Lucas Mann’s half brother, Josh, who died of a heroin overdose when the author was just 13, was a bad person according to just about every rubric that could be applied. Addictive personality aside, he was abusive, manipulative, ungrateful and unfair in his dealings with the opposite sex. He was worse than a bully. He was a bully who was readily and skillfully pathetic during moments of judgment or rebuke, never subject to attack while on the offensive.
He is also the subject of Mann’s excellent second book and first memoir. Drawing on interviews conducted with his family and friends and Josh’s copious journals — which quite neatly trace his descent from artistic and writerly aspiration to the dope-sick depths of addiction and self-hatred — Mann attempts to tell “a story about that life, that death, and the significance of both. When a man dies alone in his underwear, high, without having first found stardom to squander, of course, his significance is easy to forget.”
Difficult people have a uniquely pernicious quality. We can be drawn to them, encouraged by some sense of fairness to find depths within them and explain away their meanness. That exercise is not unworthy. It is in fact a testament to the expansiveness of Mann’s empathy that he makes no judgments of his own, despite the fact that he (and those he loved) were forced to live under a certain sort of tyranny of family, bound by goodness to care for this person who absolutely refused to be cared for.
Mann can only catalog the degradations — the plate of meatloaf thrown at his mother; the tortured house cat; the casual flaunting of his sickness to their other brother (“So, little brother, guess who’s been shooting dope”); the Nazi tattoo displayed with pride to their Jewish father — and trace their echoes through the halls of his family’s life.
But as a more complete picture of Josh is drawn, something greater than just his story emerges. Lord Fear is not a biography or an elegy or a even a memoir so much as it is a meditation on the function of grace, proof that love can defy all logic, transcend facts or even reality itself until it is almost indistinguishable from faith.
“To really believe what an addict tells you, tells himself, requires a predisposition for, or at least some experience in, faith,” Mann writes. “All you have seen is deterioration, but you are being promised regeneration, asked to trust that there remains some divinity, and despite how wholly unbelievable that is, you must believe.”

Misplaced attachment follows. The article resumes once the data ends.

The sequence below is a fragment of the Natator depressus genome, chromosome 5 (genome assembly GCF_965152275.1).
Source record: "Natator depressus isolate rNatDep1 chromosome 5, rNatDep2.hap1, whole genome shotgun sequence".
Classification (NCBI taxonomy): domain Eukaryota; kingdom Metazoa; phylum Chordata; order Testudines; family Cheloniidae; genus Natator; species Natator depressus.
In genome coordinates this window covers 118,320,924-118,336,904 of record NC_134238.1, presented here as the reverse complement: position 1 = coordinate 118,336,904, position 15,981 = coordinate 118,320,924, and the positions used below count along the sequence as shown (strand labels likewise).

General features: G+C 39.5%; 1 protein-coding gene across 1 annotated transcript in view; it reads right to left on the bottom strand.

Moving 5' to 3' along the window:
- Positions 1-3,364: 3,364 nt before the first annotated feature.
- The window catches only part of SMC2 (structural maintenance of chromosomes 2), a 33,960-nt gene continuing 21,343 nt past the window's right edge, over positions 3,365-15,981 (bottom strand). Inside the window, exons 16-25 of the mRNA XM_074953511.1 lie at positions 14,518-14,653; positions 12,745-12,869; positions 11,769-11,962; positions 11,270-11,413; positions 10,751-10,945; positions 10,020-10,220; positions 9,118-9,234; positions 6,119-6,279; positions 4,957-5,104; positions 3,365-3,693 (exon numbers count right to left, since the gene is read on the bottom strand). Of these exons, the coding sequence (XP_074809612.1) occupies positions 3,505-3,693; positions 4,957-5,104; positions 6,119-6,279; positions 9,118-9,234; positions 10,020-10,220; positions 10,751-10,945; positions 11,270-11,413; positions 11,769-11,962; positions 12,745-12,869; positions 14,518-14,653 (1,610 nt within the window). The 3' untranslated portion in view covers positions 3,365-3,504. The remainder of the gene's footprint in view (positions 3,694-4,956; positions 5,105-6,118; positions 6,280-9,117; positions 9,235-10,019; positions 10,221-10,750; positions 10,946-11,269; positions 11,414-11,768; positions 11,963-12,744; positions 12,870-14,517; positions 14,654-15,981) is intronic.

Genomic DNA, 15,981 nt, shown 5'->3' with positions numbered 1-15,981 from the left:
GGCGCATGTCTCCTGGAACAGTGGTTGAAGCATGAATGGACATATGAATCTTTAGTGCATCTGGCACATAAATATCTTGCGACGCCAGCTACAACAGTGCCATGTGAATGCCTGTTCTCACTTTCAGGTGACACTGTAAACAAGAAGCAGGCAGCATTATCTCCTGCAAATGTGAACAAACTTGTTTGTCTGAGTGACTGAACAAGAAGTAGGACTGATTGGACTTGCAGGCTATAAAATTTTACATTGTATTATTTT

Mann’s first book, 2013’s Class A, was a genius piece of narrative reportage; Mann imbedded himself for an entire season with the Clinton Lumberkings, the single-A minor league baseball team at the lowest rung of the Seattle Mariners’ farm system. With Lord Fear, although its roots are firmly planted in the soil of fact, Mann allows himself something more akin to a fiction project, in the way that he sends out his imagination to inhabit those whose lives were affected by Josh.
Here he is commanding the inner voice of one of Josh’s many girlfriends, as they meet for the first time, Josh deploying halting Hindi in a sandwich shop on 26th Street: “She wants to ask him why he’s wearing a wool jacket on such a nice day. She wants to ask him how he knows Hindi. She wants to ask him what’s wrong because there does seem to be something wrong, a wince on his face even as he smiles, a throb, hard to explain, in his brown-green eyes. She wants to ask him why he spoke to her, why that small decision already feels like it matters.”
Small decisions lead to big decisions, and one day we are given cause to look up and regard the state of things, what is now the case and what is no longer. The point is ineffably simple, but it’s key to Mann’s work, clear in a sentence like “I wanted him to feel better than he felt.”
But wishing cannot make it so, and very much wanting bad things not to happen is no talisman at all against them. The best we can do sometimes is to look at things honestly, describe them as accurately as possible and say to each other, “Well, this is really kind of sad, isn’t it?” In his sensitivity for these sorts of states, Mann proves himself one of the most talented young nonfiction writers working today.
Nicholas Mancusi is a writer in New York.